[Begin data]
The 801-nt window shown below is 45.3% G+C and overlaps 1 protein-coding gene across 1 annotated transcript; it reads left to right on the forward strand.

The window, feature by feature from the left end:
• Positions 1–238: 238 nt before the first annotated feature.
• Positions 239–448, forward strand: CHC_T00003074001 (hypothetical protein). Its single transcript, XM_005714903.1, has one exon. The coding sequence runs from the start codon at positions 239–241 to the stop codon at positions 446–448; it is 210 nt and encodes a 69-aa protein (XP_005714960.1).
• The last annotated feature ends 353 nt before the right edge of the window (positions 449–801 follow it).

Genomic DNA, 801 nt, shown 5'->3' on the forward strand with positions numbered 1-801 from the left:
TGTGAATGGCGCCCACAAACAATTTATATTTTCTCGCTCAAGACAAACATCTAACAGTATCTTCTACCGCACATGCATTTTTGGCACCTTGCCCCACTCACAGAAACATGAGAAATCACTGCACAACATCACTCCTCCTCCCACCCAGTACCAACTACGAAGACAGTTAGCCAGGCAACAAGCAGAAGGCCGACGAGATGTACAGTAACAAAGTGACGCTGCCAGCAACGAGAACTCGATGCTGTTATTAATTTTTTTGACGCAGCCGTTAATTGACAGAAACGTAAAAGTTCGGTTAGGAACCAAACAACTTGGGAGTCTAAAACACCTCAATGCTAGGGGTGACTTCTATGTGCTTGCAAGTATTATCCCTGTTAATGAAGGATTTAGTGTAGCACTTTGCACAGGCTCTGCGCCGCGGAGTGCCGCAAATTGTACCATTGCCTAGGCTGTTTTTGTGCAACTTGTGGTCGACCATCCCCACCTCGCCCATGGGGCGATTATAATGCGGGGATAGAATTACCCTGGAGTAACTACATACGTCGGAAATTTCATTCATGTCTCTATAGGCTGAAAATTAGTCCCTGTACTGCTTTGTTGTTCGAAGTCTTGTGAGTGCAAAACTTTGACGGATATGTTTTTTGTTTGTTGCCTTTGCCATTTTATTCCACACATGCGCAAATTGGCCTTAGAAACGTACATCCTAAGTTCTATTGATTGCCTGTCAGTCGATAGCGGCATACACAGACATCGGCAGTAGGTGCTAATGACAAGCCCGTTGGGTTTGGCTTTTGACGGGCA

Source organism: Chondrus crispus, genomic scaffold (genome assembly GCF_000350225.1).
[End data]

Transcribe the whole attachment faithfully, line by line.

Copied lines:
The 801-nt window shown below is 45.3% G+C and overlaps 1 protein-coding gene across 1 annotated transcript; it reads left to right on the forward strand.

The window, feature by feature from the left end:
• Positions 1–238: 238 nt before the first annotated feature.
• Positions 239–448, forward strand: CHC_T00003074001 (hypothetical protein). Its single transcript, XM_005714903.1, has one exon. The coding sequence runs from the start codon at positions 239–241 to the stop codon at positions 446–448; it is 210 nt and encodes a 69-aa protein (XP_005714960.1).
• The last annotated feature ends 353 nt before the right edge of the window (positions 449–801 follow it).

Genomic DNA, 801 nt, shown 5'->3' on the forward strand with positions numbered 1-801 from the left:
TGTGAATGGCGCCCACAAACAATTTATATTTTCTCGCTCAAGACAAACATCTAACAGTATCTTCTACCGCACATGCATTTTTGGCACCTTGCCCCACTCACAGAAACATGAGAAATCACTGCACAACATCACTCCTCCTCCCACCCAGTACCAACTACGAAGACAGTTAGCCAGGCAACAAGCAGAAGGCCGACGAGATGTACAGTAACAAAGTGACGCTGCCAGCAACGAGAACTCGATGCTGTTATTAATTTTTTTGACGCAGCCGTTAATTGACAGAAACGTAAAAGTTCGGTTAGGAACCAAACAACTTGGGAGTCTAAAACACCTCAATGCTAGGGGTGACTTCTATGTGCTTGCAAGTATTATCCCTGTTAATGAAGGATTTAGTGTAGCACTTTGCACAGGCTCTGCGCCGCGGAGTGCCGCAAATTGTACCATTGCCTAGGCTGTTTTTGTGCAACTTGTGGTCGACCATCCCCACCTCGCCCATGGGGCGATTATAATGCGGGGATAGAATTACCCTGGAGTAACTACATACGTCGGAAATTTCATTCATGTCTCTATAGGCTGAAAATTAGTCCCTGTACTGCTTTGTTGTTCGAAGTCTTGTGAGTGCAAAACTTTGACGGATATGTTTTTTGTTTGTTGCCTTTGCCATTTTATTCCACACATGCGCAAATTGGCCTTAGAAACGTACATCCTAAGTTCTATTGATTGCCTGTCAGTCGATAGCGGCATACACAGACATCGGCAGTAGGTGCTAATGACAAGCCCGTTGGGTTTGGCTTTTGACGGGCA

Source organism: Chondrus crispus, genomic scaffold (genome assembly GCF_000350225.1).